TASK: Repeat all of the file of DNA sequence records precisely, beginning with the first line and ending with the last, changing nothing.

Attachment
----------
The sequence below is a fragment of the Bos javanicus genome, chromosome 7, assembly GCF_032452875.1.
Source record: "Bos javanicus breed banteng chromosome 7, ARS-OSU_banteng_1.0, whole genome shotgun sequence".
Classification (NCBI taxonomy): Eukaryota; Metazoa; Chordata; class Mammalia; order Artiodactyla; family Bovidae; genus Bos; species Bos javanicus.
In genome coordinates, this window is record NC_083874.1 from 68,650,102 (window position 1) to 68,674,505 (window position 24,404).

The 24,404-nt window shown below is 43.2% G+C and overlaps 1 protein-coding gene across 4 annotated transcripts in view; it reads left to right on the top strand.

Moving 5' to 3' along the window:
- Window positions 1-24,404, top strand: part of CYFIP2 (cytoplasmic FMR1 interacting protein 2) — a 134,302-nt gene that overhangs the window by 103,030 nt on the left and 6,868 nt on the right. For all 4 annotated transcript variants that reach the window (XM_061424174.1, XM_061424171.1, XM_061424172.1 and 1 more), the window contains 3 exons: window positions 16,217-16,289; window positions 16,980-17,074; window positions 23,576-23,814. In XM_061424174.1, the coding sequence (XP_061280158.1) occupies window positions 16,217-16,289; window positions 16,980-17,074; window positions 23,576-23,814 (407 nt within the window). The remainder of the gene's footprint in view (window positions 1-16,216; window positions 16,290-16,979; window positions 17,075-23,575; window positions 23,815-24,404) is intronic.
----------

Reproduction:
The sequence below is a fragment of the Bos javanicus genome, chromosome 7, assembly GCF_032452875.1.
Source record: "Bos javanicus breed banteng chromosome 7, ARS-OSU_banteng_1.0, whole genome shotgun sequence".
Classification (NCBI taxonomy): Eukaryota; Metazoa; Chordata; class Mammalia; order Artiodactyla; family Bovidae; genus Bos; species Bos javanicus.
In genome coordinates, this window is record NC_083874.1 from 68,650,102 (window position 1) to 68,674,505 (window position 24,404).

The 24,404-nt window shown below is 43.2% G+C and overlaps 1 protein-coding gene across 4 annotated transcripts in view; it reads left to right on the top strand.

Moving 5' to 3' along the window:
- Window positions 1-24,404, top strand: part of CYFIP2 (cytoplasmic FMR1 interacting protein 2) — a 134,302-nt gene that overhangs the window by 103,030 nt on the left and 6,868 nt on the right. For all 4 annotated transcript variants that reach the window (XM_061424174.1, XM_061424171.1, XM_061424172.1 and 1 more), the window contains 3 exons: window positions 16,217-16,289; window positions 16,980-17,074; window positions 23,576-23,814. In XM_061424174.1, the coding sequence (XP_061280158.1) occupies window positions 16,217-16,289; window positions 16,980-17,074; window positions 23,576-23,814 (407 nt within the window). The remainder of the gene's footprint in view (window positions 1-16,216; window positions 16,290-16,979; window positions 17,075-23,575; window positions 23,815-24,404) is intronic.